Greenbrier, AR – A student at an Arkansas high school said he received a paddling for participating in the national student anti-gun protests on Wednesday
"He lightly gave me two swats and told me to go about my day," Greer said. "He also explained that not all corporal punishment sessions ended like that. It was implied that he didn't hit me as hard as he could have."
Greer said that only three students walked out of their classes to protest gun violence on March 14.
He said that while they were outside, the principal approached them and asked if they knew there would be consequences for skipping class. Greer said the students told their principal that they knew there would be consequences.
After their walkout, Greer said the school gave them a choice. They could either take two days of in-school suspension, or two swats from the paddle.
"In my mind, the in-school suspension was essentially conceding to sitting down and shutting up, which is what the admin and school wanted to happen, to keep it quiet almost," Greer said. "I felt if I stood up and took the punishment in an honorable way, that it was better than doing what they wanted me to do which is shut up and go on with our lives. I don't think that they expected me to take the corporal punishment."
Greer said the dean of students told them they were being disciplined for skipping class, not for their political opinions.
Greenbrier Schools Superintendent Scott Spainhour told CNN that the students were disciplined for walking out of class.
Spainhour also pointed out that paddling students in public schools was legal in Arkansas.
Jerusalem Greer, Wylie’s mother, tweeted her support for her son and his classmates.
"Wylie's father and I are so proud of his courage, his conviction, and his honesty," she told CNN. "He could have sensationalized his experience, but he didn't. We believe that it is important to empower our kids, in mature and developmentally appropriate ways, to be their own persons. Corporal Punishment of students should not be legal in any form."
High school senior Jacob Shoemaker said that his school wasn’t a place for politics and he wasn’t taking sides in the national debate when he refused to walk out on March 14, according to the Cincinnati Enquirer.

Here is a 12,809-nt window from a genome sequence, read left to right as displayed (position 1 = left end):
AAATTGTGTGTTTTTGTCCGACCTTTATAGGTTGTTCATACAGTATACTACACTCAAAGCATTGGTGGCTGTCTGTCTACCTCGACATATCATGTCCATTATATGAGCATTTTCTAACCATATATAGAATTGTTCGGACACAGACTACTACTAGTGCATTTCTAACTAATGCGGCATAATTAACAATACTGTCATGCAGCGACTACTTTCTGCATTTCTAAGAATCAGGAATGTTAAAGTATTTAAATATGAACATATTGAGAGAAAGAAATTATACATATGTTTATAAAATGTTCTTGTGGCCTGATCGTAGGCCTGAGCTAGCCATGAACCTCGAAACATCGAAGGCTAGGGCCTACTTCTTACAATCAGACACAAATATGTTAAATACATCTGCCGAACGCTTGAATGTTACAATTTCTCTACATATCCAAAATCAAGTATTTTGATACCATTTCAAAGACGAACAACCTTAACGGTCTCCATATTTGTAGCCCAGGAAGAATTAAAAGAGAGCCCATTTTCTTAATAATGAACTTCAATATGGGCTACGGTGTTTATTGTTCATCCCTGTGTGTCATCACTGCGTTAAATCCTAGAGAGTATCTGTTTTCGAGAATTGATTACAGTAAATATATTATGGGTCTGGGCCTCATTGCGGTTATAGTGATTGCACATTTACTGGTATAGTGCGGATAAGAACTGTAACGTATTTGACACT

The Hilliard City School District said that it is responsible for students’ safety and that students can’t be unsupervised.
Scott Shoemaker, Jacob Shoemaker’s father, posted on Facebook about his son’s suspension.
“My son was suspended for not leaving the room to either join a demonstration or reporting to the commons,” the father wrote. “He was uncomfortable going to either location as he thought that going outside would most likely be politicizing a horrific event which he wanted no part of, but staying inside would make him look disrespectful or insensitive to 17 innocent victims if it turned out to be more of a memorial service.”
“This had nothing to do with his own political beliefs, but with politics in school in general. Students should not have been forced to choose a side,” Scott Shoemaker continued. “He got support from students on both sides of the political aisle after returning today [March 16], but he felt there were many other students and staff angry with him.”
The father quoted his son as saying, “The biggest problem, Dad, is that there shouldn’t be politics in the classroom... I may just sit in my seat. As far as I’m concerned, that’s the least intrusive of the choices I’ve been given.”
The boy told his father there were other students who felt that way.
Hilliard district spokeswoman Stacie Raterman told The Independent that students were told of the consequences ahead of time, and that all students had the option to either participate in the walkout, or go to study hall.